Foreclosure Issues

If your mortgage is in a very large bank, you are wrong! Trying to find a solution to your deficiency is very complicated and the service is lousy. Your Foreclosure Problems Have Begun!

A friend was behind on her mortgage payments. She had owned her property for 37 years. The bank filed the papers to place the property in receivership (foreclosure action) with the bank. The friend immediately called the bank to see if there was anything she could do. She worked out a plan with the bank to reduce her payments and stuck to it for 13 months with accurate, full and on-time payments. When she tried to make the fourteenth payment, the bank returned it.

One day, he got a notice that his house was scheduled for a “Sheriff’s Sale.” Baffled by the notice, she immediately called the bank and was told that they did not need to file any more legal documents, as they had previously submitted the necessary documents (before she made the arrangements) and Obama’s mortgage assistance application had been rejected. . What this means is that the shortfall, the difference between the existing mortgage payments and the adjusted payments while Obama’s mortgage assistance modification application was pending approval or denial, was due in full when the application was denied. Example: Payment under existing mortgage, $1,100; payment under Obama mortgage assistance, $700. Rejection would mean that $400 X 13 or $5,200 would be paid immediately and there could be fees attached. During the 13 months, the bank never provided any statements showing her account. You were informed that when a mortgage is in default, the bank is not legally required to provide a statement.

The bank bought the property at the “Sheriff’s Sale”. Did you know that after a “Sheriff’s Sale” and confirmation of the sale, the bank (buyer) should only give you 48 hours to vacate? Also, you will have all these strangers entering your property to complete various tasks on behalf of the lender/buyer (the bank).

People around me are losing their homes to foreclosure. It’s almost a repeat of the Great Depression. The exception is that in the Great Depression, saved money placed in banks was also lost. Today, bank accounts are insured by the FDIC.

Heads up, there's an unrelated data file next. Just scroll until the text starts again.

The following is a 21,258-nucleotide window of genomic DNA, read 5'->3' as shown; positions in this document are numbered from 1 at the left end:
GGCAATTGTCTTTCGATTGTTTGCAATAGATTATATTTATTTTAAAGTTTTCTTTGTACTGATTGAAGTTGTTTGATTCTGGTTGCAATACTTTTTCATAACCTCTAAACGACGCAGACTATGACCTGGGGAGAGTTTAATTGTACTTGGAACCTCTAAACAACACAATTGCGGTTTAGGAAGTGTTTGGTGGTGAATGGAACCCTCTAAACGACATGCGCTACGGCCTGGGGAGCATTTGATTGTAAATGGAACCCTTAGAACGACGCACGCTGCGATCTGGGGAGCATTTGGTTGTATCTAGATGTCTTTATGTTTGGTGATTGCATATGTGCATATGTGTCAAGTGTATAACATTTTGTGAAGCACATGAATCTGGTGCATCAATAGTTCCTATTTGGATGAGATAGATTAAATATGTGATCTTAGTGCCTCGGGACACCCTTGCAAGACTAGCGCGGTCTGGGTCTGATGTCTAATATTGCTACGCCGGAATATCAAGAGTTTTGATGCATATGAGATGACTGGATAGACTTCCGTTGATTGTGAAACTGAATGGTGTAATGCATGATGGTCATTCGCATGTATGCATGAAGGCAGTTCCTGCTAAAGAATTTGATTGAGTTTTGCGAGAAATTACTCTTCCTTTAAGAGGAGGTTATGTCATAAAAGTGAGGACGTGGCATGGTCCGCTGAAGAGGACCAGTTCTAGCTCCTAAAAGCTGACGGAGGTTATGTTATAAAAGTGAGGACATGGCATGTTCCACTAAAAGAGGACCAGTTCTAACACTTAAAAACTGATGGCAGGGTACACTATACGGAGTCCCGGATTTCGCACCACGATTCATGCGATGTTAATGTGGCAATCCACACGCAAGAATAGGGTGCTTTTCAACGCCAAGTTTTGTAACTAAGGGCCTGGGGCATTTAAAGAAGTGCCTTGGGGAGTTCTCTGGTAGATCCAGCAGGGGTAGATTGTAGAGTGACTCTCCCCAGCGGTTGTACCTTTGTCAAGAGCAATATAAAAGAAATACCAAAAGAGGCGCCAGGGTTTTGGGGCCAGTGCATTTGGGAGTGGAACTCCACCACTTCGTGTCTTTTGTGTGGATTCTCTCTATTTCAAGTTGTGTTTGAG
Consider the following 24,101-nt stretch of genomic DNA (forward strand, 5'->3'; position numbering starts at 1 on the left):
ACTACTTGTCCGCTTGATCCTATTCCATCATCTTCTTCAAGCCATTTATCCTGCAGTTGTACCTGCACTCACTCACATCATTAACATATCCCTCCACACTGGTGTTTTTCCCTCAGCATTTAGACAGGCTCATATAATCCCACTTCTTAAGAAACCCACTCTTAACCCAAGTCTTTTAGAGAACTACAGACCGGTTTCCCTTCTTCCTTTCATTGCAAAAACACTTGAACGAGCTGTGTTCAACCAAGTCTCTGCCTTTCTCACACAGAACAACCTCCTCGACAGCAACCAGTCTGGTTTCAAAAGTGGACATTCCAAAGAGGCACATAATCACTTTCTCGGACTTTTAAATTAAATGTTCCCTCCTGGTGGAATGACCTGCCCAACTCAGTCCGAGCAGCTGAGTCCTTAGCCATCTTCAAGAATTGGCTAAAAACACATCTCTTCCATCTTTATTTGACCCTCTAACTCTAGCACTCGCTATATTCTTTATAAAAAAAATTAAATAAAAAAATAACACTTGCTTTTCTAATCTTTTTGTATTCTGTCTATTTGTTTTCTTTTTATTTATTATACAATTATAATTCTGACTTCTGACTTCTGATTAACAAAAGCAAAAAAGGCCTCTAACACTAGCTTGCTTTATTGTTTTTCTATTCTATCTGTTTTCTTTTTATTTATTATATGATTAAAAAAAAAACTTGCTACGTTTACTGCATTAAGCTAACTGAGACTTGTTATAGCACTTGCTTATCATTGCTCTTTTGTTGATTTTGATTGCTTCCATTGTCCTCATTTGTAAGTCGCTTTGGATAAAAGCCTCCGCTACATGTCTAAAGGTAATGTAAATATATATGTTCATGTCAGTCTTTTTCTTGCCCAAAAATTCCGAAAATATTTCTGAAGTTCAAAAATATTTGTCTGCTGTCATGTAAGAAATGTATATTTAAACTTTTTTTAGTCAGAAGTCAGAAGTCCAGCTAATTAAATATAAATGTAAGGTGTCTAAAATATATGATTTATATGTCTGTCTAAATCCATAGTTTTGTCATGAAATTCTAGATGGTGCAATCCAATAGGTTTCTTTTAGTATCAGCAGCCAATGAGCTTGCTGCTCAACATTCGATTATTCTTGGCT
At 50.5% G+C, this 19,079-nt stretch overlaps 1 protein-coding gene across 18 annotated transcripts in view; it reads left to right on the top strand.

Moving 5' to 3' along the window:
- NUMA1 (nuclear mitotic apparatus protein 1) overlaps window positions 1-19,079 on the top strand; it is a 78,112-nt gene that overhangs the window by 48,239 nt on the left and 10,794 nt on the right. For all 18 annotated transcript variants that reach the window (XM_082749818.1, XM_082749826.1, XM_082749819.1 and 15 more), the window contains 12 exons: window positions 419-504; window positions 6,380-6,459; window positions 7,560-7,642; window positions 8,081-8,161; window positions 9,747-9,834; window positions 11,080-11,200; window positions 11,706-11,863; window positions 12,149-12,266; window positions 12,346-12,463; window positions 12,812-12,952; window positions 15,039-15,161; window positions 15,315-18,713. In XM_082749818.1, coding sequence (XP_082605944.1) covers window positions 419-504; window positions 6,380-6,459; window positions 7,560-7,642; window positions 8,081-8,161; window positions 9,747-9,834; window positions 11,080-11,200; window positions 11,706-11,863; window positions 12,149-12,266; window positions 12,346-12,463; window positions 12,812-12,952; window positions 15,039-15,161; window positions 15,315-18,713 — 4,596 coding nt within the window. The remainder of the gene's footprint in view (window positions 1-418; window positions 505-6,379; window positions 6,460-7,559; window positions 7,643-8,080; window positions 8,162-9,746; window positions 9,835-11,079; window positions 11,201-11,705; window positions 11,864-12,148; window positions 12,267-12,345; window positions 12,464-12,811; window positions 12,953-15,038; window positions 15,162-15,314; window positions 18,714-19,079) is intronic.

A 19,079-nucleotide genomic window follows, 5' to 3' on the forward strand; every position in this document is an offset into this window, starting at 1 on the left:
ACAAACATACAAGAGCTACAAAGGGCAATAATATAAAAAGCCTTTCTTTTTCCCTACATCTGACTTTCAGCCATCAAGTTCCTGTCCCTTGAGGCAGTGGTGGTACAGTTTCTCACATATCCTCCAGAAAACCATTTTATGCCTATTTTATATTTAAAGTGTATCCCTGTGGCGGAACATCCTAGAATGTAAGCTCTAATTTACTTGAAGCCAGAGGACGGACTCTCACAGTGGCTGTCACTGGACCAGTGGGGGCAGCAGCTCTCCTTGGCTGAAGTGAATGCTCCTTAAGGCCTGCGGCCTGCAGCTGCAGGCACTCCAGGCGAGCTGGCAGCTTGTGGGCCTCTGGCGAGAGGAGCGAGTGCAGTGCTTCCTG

What caused this dilemma? My thoughts on this are that the credit was “too easy”! On the lenders’ side, banks and mortgage companies were willing to take responsibility for too many mortgages. On the buyer’s side, a lack of concern and understanding of how much debt was being taken on. Nobody planned to lose a job or other circumstances, not being able to meet mortgage payments. You always want the lowest possible payment at the lowest interest rate. I personally experienced this. When times are tough, you need to work closely with your lender. In 1946, a family member, who owned a home loan, sometimes only paid interest on the mortgage due to hardship. They did not lose their property, but many years later, they paid for it. Could this be a solution to today’s foreclosure problems?

The Obama Making Home Affordable program (loan modification program) is a complete disaster. Those who really need the help are not getting it. A recent conversation with my banker revealed that the seminars attended by financial clerks at mortgage lenders left them with a huge blank space trying to figure out what the heck they’re supposed to do. Mortgage lending companies are less helpful to customers who have lost or will soon lose their homes. One application was denied because the owner’s income was too low. Isn’t that what should be considered a loan modification when reviewing need? Very few people have been approved under the Making Home Affordable program.

If you’re having trouble making your home loan payments, the best thing to do is visit your lender in person and suggest that you might be able to pay the interest on the loan over a period of time.

Obviously, not being able to pay your mortgage payment is a very serious situation and should be avoided at all costs, even to the point of putting the property up for sale. You won’t see a dime of your equity if you let your lender foreclose. It is also very important that your mortgage lender is local.

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